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Matthew Elliott: The latest victim of the Warriors circus

New Zealand Warriors coach Matthew Elliott is the first to go in 2014. (AAP Image/Tracey Nearmy)
Roar Guru
8th April, 2014
34
1137 Reads

It’s a tough world in the NRL. Matthew Elliott has been sacked as Warriors coach after 29 games.

The decision is not reflection on his ability as a coach, but rather a sad reflection of the circus that is the New Zealand Warriors. Hell, the CEO Wayne Sccarra didn’t even know they had sacked Elliot when quizzed by the media.

In 20 years this franchise has had ten coaches, four in the last two years, but that’s only half the story. There are many examples of historical blunders and some pertinent questions to resolve.

In 1999 the club nearly went bankrupt after a bad business partnership with a nouveau riche Maori tribe named Tainui. Tainui was more interested in casinos than footballers.

In 2004 the Warriors finished 14th with only six wins in 24 games. Daniel Anderson, who took the club to three playoff appearances in a row, including the 2002 grand final, suddenly resigned in June of that season.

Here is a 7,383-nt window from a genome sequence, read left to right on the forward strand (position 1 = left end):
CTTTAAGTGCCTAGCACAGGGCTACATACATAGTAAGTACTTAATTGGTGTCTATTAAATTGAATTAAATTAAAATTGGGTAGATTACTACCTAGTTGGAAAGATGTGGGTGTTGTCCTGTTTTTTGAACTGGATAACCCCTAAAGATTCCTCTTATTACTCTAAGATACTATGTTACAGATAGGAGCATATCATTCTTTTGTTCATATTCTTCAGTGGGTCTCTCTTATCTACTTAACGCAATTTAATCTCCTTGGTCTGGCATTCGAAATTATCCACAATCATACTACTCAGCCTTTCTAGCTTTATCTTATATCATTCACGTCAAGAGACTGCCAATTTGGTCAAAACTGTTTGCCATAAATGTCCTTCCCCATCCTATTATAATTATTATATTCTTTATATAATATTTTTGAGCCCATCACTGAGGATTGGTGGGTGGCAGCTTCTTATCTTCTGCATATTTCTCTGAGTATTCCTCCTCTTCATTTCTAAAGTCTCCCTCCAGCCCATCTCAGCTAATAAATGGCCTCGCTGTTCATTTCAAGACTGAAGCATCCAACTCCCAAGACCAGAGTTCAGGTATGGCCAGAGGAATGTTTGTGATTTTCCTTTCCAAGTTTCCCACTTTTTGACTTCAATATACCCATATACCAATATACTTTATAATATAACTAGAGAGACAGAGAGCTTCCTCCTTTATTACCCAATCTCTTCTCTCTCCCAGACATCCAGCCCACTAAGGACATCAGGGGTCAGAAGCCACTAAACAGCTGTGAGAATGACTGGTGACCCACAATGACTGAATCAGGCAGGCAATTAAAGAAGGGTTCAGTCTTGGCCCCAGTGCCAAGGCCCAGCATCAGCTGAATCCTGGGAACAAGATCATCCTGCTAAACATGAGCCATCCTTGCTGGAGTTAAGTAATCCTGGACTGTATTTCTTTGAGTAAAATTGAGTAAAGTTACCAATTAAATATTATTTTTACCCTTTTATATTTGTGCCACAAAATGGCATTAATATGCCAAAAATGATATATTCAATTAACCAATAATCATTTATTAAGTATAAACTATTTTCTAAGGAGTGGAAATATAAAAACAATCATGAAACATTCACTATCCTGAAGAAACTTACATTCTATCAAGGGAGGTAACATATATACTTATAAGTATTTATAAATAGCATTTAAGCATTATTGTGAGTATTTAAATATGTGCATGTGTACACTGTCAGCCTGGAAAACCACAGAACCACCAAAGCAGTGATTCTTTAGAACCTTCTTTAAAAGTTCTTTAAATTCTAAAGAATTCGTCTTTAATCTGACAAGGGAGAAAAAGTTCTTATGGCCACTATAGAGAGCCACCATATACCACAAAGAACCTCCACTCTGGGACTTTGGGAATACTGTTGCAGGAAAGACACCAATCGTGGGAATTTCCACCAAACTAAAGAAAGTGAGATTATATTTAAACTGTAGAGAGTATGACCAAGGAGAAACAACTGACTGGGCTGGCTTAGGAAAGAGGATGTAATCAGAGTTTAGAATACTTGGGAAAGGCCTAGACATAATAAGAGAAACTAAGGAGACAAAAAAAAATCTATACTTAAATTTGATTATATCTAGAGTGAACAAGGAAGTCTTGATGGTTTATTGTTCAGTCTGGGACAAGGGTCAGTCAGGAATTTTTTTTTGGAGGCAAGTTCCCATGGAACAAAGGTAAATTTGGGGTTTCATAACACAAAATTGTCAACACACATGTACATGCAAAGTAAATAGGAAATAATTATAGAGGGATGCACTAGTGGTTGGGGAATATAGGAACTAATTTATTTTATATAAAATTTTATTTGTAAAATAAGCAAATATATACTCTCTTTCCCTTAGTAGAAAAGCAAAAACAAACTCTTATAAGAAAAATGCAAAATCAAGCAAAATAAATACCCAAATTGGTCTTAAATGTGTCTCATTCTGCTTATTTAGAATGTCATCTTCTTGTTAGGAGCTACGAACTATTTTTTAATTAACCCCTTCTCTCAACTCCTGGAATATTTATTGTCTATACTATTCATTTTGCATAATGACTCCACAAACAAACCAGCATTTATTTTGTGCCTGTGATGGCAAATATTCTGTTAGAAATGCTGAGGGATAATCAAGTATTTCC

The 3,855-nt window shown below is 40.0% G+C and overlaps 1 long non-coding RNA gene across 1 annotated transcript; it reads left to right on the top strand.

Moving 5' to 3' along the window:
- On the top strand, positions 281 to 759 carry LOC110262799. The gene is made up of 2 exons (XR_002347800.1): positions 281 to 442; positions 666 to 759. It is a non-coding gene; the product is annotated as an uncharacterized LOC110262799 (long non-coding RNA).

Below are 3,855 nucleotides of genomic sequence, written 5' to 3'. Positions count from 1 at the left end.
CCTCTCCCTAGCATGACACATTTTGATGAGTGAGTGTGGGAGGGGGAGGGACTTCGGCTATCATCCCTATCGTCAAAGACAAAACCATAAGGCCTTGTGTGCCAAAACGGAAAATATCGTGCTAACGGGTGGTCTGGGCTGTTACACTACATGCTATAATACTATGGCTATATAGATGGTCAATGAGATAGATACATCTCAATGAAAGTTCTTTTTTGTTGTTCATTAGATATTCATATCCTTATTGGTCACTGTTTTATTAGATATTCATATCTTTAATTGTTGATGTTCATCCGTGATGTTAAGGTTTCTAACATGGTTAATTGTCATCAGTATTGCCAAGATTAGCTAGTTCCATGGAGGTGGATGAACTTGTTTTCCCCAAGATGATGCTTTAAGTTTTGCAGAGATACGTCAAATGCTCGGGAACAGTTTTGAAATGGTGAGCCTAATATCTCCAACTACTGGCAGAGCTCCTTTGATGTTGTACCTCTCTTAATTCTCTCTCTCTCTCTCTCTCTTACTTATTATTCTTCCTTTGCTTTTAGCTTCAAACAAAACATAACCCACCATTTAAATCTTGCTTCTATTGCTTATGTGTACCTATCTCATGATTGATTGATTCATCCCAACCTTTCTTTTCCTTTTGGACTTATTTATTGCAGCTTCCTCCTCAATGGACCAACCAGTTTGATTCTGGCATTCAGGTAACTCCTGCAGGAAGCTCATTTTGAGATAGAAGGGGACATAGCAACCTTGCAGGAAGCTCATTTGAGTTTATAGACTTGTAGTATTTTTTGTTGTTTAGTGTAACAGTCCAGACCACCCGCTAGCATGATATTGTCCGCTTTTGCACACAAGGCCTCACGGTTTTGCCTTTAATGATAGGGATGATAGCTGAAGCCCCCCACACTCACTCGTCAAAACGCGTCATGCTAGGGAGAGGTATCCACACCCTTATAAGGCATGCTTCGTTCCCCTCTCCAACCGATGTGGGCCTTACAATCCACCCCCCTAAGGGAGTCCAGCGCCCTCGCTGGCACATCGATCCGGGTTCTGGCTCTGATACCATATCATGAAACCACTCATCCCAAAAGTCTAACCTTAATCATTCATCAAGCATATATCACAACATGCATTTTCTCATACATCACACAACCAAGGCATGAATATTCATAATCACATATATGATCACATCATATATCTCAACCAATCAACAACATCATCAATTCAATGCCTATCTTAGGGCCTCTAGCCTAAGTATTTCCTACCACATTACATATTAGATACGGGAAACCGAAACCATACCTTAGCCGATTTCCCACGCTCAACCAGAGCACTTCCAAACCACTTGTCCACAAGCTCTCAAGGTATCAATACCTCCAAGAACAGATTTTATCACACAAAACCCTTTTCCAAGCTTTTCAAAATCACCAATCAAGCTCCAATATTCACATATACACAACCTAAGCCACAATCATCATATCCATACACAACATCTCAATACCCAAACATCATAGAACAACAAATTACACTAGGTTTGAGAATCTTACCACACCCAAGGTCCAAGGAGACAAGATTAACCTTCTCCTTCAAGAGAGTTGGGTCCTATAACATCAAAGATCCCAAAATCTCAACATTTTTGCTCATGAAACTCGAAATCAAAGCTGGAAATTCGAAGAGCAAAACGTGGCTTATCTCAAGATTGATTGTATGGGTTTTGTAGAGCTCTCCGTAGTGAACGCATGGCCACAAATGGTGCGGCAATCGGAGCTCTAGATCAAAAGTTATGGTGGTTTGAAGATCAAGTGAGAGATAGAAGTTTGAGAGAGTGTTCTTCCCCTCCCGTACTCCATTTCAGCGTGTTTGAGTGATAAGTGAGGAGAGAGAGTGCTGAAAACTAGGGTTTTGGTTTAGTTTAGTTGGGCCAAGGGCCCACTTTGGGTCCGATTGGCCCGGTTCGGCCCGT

On 27 February, 2006 the NRL announced the club would be deducted four competition points and would also be fined $430,000 after salary cap breaches.

High-profile recruits like Todd Byrne, Denis Betts and Matthew Ridge were all disasters, while success stories like Francis Meli, Henry Fa’afili and Ali Lauitiiti hurried off to England at the peak of their careers.

Brian McClennan and Frank Endacottt, the best Kiwi coaches in the last two decades, failed to inspire good performances. So too did John Monie, one of the best coaches in the history of the game.

Elliot tried to change a culture that is described as “rotten” but met resistance, why? Every time the team under preformed Elliot took the public blame.

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At the beginning of this season, he even gave the players more say in how things were run but there has been no improvement in performances, which raises many questions of not just the coach, but the players and the entire organisation.

Some of these questions are:

How will changing the coach all the time actually improve things? What is the main problem with the culture of the club and how can it be fixed?

Why does CEO Wayne Scurrah still have a job, given there have been six coaches since he was appointed?

Why is Simon Mannering still captain when he can’t seem to inspire consistent performances from his players? Which players need to go? Who are better replacements?

Why is a club that has won two under-20s premierships in the last three years and been a long-time powerhouse in the feeder competition been so consistently poor in the NRL?

Why was Konrad Hurrell allowed to turn up to training 10kg overweight after the summer break?

Why would Wellington want to join the NRL when the Auckland example is generally a poor one?

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Who is the next best candidate to coach the side?